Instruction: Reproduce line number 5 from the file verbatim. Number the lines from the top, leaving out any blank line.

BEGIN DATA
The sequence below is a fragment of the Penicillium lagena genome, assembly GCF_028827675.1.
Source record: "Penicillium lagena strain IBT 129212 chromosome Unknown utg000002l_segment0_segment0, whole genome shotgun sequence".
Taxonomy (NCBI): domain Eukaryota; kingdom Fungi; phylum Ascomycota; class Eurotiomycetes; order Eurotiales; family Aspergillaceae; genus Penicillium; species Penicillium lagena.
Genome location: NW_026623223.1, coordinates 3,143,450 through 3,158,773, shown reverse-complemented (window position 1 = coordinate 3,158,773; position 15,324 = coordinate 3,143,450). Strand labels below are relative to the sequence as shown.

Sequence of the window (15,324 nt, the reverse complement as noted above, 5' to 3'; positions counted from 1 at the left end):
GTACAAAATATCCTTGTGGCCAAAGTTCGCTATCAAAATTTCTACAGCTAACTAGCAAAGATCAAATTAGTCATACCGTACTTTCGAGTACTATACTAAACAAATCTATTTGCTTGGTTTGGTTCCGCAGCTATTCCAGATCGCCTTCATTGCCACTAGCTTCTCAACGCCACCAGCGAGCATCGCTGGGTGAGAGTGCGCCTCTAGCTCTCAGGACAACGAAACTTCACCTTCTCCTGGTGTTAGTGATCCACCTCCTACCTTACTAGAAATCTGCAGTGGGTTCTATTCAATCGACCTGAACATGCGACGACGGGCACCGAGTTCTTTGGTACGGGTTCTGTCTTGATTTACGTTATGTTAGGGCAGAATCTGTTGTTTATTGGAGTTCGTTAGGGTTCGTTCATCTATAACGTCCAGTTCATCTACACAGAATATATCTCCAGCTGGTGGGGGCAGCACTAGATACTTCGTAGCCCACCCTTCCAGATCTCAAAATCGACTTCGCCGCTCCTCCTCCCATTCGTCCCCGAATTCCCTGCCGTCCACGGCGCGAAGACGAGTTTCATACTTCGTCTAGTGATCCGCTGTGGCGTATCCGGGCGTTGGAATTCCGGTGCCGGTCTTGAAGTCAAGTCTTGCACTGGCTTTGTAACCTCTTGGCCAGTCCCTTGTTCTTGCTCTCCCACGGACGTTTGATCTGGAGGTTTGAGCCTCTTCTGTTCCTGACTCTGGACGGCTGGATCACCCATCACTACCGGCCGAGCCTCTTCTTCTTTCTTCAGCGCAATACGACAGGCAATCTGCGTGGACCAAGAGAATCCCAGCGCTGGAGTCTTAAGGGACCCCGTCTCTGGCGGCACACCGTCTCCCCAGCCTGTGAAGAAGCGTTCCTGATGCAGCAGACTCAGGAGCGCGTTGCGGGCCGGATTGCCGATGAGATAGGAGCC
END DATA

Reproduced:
Sequence of the window (15,324 nt, the reverse complement as noted above, 5' to 3'; positions counted from 1 at the left end):